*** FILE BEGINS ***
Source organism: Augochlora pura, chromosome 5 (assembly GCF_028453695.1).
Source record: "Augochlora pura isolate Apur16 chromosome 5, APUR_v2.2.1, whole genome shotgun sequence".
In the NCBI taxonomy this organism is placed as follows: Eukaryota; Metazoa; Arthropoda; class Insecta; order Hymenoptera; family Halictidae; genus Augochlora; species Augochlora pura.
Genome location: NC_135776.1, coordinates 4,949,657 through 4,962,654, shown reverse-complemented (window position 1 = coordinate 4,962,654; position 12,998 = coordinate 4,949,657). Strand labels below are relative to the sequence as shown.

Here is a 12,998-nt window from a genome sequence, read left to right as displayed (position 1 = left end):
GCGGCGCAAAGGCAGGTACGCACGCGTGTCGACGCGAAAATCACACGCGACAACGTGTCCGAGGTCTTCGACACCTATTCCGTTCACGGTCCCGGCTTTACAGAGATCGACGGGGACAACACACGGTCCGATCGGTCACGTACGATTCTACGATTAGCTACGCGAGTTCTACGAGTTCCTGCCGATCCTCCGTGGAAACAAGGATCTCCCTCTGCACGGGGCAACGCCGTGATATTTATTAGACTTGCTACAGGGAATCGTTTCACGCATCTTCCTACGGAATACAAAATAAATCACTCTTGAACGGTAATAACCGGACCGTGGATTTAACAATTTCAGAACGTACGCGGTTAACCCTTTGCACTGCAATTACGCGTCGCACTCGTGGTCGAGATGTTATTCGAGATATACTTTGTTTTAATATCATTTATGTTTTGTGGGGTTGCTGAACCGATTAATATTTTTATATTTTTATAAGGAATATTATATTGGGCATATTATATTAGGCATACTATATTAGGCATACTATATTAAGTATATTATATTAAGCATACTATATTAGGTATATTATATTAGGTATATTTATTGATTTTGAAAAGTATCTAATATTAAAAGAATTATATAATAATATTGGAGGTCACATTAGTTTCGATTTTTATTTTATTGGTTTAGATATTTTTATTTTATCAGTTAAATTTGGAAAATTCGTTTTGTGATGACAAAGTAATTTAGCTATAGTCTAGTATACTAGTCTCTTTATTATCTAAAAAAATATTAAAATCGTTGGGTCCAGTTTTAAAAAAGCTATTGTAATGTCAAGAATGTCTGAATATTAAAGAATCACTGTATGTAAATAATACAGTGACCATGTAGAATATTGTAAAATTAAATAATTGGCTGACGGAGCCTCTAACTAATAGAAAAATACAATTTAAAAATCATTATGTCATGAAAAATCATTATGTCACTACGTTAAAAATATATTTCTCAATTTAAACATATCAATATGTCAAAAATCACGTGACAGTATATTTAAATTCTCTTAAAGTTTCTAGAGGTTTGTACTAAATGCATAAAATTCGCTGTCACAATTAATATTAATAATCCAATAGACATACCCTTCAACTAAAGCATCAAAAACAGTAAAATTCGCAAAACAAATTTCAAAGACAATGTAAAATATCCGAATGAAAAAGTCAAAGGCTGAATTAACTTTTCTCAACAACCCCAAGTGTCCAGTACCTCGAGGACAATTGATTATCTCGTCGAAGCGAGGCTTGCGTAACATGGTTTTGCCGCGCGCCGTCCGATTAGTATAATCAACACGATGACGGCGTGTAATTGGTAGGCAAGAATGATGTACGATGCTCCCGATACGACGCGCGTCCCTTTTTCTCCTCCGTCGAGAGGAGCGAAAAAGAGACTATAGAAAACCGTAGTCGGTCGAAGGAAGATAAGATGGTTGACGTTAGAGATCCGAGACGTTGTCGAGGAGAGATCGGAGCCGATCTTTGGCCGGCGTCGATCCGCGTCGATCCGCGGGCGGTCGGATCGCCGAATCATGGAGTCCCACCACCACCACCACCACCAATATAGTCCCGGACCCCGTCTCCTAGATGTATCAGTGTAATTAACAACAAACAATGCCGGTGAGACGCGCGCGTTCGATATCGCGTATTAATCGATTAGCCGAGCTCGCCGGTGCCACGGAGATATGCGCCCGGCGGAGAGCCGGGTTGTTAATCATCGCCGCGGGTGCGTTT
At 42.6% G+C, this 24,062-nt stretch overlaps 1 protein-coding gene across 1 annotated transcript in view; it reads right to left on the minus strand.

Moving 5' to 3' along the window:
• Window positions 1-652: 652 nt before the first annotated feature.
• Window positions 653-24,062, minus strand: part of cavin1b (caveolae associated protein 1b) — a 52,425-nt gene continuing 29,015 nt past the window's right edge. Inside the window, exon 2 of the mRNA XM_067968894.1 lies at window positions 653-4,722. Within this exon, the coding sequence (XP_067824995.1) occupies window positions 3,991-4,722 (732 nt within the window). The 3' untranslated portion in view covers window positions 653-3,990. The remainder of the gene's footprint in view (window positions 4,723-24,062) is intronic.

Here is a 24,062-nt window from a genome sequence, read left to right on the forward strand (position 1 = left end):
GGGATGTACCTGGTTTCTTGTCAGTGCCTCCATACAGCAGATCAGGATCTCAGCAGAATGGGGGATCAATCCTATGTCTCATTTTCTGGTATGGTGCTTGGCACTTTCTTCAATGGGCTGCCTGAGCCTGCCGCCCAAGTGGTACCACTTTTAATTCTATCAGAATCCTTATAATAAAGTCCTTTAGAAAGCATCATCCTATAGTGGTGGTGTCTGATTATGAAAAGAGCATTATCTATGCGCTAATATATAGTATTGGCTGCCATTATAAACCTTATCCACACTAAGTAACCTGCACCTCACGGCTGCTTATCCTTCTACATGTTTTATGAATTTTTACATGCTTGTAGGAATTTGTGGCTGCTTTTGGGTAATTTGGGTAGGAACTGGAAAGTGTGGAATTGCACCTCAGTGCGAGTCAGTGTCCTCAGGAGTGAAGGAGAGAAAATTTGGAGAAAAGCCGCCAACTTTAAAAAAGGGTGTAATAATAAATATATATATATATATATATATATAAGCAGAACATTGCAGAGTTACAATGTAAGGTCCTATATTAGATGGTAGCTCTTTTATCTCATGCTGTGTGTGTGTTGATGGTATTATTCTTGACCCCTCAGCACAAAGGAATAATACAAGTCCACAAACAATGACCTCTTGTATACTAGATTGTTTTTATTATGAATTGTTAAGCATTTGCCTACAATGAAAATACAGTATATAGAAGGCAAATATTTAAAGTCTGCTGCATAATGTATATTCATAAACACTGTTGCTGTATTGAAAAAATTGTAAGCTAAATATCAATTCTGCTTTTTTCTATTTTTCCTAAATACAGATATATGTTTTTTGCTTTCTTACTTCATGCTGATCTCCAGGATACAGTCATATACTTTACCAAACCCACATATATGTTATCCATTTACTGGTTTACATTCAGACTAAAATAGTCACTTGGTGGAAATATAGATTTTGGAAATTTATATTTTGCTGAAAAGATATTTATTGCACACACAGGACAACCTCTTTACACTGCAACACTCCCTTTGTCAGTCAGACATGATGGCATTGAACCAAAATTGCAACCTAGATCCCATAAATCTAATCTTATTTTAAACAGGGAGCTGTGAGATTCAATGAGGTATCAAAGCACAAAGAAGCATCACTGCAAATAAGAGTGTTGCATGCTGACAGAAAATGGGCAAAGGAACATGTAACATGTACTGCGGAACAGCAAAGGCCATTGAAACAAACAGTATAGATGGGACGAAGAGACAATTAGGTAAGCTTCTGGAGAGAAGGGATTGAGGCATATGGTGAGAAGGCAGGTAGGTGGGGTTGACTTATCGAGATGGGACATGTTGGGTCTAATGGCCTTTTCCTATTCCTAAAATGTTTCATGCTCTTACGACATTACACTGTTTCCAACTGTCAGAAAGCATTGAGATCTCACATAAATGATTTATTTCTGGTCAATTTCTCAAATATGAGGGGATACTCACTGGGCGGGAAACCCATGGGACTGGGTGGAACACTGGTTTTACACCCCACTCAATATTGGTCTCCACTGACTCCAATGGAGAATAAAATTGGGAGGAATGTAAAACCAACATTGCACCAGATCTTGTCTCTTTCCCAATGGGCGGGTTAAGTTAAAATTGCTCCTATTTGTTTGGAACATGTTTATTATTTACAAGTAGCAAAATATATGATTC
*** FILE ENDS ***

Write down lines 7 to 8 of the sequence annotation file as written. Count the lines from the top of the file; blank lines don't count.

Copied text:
At 42.6% G+C, this 24,062-nt stretch overlaps 1 protein-coding gene across 1 annotated transcript in view; it reads right to left on the minus strand.

Moving 5' to 3' along the window: